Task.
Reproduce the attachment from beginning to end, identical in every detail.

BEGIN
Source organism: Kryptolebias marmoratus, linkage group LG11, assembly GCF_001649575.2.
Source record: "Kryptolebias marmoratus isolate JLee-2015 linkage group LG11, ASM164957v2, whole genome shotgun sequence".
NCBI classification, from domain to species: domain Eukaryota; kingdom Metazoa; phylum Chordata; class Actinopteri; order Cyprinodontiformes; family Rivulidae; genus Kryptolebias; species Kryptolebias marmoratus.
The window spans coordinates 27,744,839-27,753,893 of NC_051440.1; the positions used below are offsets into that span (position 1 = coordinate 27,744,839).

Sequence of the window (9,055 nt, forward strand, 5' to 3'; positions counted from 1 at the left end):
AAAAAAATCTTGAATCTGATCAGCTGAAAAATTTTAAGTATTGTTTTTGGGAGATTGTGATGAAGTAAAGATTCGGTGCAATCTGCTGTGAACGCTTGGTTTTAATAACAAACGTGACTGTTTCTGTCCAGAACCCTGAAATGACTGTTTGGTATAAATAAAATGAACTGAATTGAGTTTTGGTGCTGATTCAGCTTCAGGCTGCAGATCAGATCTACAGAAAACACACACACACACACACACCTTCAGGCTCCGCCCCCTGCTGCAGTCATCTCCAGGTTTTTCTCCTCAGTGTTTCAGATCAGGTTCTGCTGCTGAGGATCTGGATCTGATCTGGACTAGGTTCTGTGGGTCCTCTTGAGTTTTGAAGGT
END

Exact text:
Source organism: Kryptolebias marmoratus, linkage group LG11, assembly GCF_001649575.2.
Source record: "Kryptolebias marmoratus isolate JLee-2015 linkage group LG11, ASM164957v2, whole genome shotgun sequence".
NCBI classification, from domain to species: domain Eukaryota; kingdom Metazoa; phylum Chordata; class Actinopteri; order Cyprinodontiformes; family Rivulidae; genus Kryptolebias; species Kryptolebias marmoratus.
The window spans coordinates 27,744,839-27,753,893 of NC_051440.1; the positions used below are offsets into that span (position 1 = coordinate 27,744,839).

Sequence of the window (9,055 nt, forward strand, 5' to 3'; positions counted from 1 at the left end):
AAAAAAATCTTGAATCTGATCAGCTGAAAAATTTTAAGTATTGTTTTTGGGAGATTGTGATGAAGTAAAGATTCGGTGCAATCTGCTGTGAACGCTTGGTTTTAATAACAAACGTGACTGTTTCTGTCCAGAACCCTGAAATGACTGTTTGGTATAAATAAAATGAACTGAATTGAGTTTTGGTGCTGATTCAGCTTCAGGCTGCAGATCAGATCTACAGAAAACACACACACACACACACACCTTCAGGCTCCGCCCCCTGCTGCAGTCATCTCCAGGTTTTTCTCCTCAGTGTTTCAGATCAGGTTCTGCTGCTGAGGATCTGGATCTGATCTGGACTAGGTTCTGTGGGTCCTCTTGAGTTTTGAAGGT